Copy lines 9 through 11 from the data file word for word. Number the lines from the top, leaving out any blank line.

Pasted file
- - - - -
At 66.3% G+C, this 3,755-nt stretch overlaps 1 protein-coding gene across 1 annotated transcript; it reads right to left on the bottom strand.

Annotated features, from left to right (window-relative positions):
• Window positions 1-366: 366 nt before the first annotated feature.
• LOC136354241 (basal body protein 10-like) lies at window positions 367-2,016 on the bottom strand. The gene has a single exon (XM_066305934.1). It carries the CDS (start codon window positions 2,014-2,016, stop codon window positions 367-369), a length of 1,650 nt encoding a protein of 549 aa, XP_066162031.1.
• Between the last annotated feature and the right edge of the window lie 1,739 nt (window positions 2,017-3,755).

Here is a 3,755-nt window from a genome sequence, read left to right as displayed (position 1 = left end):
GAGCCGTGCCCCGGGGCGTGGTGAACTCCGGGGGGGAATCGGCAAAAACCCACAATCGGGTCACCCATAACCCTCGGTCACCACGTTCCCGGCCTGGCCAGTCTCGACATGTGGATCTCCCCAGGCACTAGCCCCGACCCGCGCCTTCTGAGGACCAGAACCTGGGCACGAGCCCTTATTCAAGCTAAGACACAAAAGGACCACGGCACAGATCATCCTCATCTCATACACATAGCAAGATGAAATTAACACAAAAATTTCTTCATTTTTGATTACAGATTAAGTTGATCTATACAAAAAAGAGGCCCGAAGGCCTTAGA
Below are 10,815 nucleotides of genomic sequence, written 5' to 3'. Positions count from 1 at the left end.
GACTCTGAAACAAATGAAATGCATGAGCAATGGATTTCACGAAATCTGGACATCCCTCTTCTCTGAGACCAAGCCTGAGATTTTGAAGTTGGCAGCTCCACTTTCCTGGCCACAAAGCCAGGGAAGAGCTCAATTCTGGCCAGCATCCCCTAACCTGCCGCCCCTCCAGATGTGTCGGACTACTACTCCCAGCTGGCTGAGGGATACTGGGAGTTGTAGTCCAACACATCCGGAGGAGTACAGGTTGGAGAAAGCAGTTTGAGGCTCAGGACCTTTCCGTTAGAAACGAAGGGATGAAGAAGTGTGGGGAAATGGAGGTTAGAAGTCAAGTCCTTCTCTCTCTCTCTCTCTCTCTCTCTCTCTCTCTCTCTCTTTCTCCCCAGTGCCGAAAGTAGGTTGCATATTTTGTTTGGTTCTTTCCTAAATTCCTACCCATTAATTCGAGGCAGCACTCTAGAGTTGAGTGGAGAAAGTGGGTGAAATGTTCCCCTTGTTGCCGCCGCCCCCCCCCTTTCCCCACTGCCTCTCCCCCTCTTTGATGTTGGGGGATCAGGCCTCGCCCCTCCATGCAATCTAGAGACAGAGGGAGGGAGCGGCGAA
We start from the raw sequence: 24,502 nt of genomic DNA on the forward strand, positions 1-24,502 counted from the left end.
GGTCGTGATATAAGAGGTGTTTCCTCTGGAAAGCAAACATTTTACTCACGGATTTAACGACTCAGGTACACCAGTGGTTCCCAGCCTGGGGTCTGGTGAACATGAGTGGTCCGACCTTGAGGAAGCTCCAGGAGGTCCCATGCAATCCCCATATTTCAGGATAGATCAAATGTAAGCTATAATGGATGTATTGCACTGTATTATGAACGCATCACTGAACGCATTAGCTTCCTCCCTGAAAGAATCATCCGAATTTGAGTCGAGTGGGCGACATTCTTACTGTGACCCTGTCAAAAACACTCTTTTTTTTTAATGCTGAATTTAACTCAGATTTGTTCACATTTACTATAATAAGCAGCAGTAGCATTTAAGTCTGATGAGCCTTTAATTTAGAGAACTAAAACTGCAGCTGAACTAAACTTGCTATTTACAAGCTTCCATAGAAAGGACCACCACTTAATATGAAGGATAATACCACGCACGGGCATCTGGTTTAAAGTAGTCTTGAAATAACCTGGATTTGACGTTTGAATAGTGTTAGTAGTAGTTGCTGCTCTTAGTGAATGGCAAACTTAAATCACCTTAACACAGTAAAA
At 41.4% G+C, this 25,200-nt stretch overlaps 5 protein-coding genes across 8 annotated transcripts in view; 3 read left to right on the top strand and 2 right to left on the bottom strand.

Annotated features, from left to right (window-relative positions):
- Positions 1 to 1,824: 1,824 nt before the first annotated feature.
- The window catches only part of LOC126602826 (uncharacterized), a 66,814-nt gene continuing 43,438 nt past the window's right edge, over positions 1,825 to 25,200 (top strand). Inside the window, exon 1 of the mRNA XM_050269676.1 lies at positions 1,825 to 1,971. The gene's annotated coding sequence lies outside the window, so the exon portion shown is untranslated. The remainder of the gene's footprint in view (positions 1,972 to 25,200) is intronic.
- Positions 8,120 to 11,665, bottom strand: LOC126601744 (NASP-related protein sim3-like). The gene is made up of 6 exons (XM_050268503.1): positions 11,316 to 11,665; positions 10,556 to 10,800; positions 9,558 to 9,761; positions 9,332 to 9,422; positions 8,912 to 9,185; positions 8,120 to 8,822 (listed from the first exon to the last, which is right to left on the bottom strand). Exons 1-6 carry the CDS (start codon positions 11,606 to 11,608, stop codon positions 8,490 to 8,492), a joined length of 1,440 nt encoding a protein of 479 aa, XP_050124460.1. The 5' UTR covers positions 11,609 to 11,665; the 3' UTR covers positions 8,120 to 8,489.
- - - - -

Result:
GACTCTGAAACAAATGAAATGCATGAGCAATGGATTTCACGAAATCTGGACATCCCTCTTCTCTGAGACCAAGCCTGAGATTTTGAAGTTGGCAGCTCCACTTTCCTGGCCACAAAGCCAGGGAAGAGCTCAATTCTGGCCAGCATCCCCTAACCTGCCGCCCCTCCAGATGTGTCGGACTACTACTCCCAGCTGGCTGAGGGATACTGGGAGTTGTAGTCCAACACATCCGGAGGAGTACAGGTTGGAGAAAGCAGTTTGAGGCTCAGGACCTTTCCGTTAGAAACGAAGGGATGAAGAAGTGTGGGGAAATGGAGGTTAGAAGTCAAGTCCTTCTCTCTCTCTCTCTCTCTCTCTCTCTCTCTCTCTCTCTTTCTCCCCAGTGCCGAAAGTAGGTTGCATATTTTGTTTGGTTCTTTCCTAAATTCCTACCCATTAATTCGAGGCAGCACTCTAGAGTTGAGTGGAGAAAGTGGGTGAAATGTTCCCCTTGTTGCCGCCGCCCCCCCCCTTTCCCCACTGCCTCTCCCCCTCTTTGATGTTGGGGGATCAGGCCTCGCCCCTCCATGCAATCTAGAGACAGAGGGAGGGAGCGGCGAA
We start from the raw sequence: 24,502 nt of genomic DNA on the forward strand, positions 1-24,502 counted from the left end.
GGTCGTGATATAAGAGGTGTTTCCTCTGGAAAGCAAACATTTTACTCACGGATTTAACGACTCAGGTACACCAGTGGTTCCCAGCCTGGGGTCTGGTGAACATGAGTGGTCCGACCTTGAGGAAGCTCCAGGAGGTCCCATGCAATCCCCATATTTCAGGATAGATCAAATGTAAGCTATAATGGATGTATTGCACTGTATTATGAACGCATCACTGAACGCATTAGCTTCCTCCCTGAAAGAATCATCCGAATTTGAGTCGAGTGGGCGACATTCTTACTGTGACCCTGTCAAAAACACTCTTTTTTTTTAATGCTGAATTTAACTCAGATTTGTTCACATTTACTATAATAAGCAGCAGTAGCATTTAAGTCTGATGAGCCTTTAATTTAGAGAACTAAAACTGCAGCTGAACTAAACTTGCTATTTACAAGCTTCCATAGAAAGGACCACCACTTAATATGAAGGATAATACCACGCACGGGCATCTGGTTTAAAGTAGTCTTGAAATAACCTGGATTTGACGTTTGAATAGTGTTAGTAGTAGTTGCTGCTCTTAGTGAATGGCAAACTTAAATCACCTTAACACAGTAAAA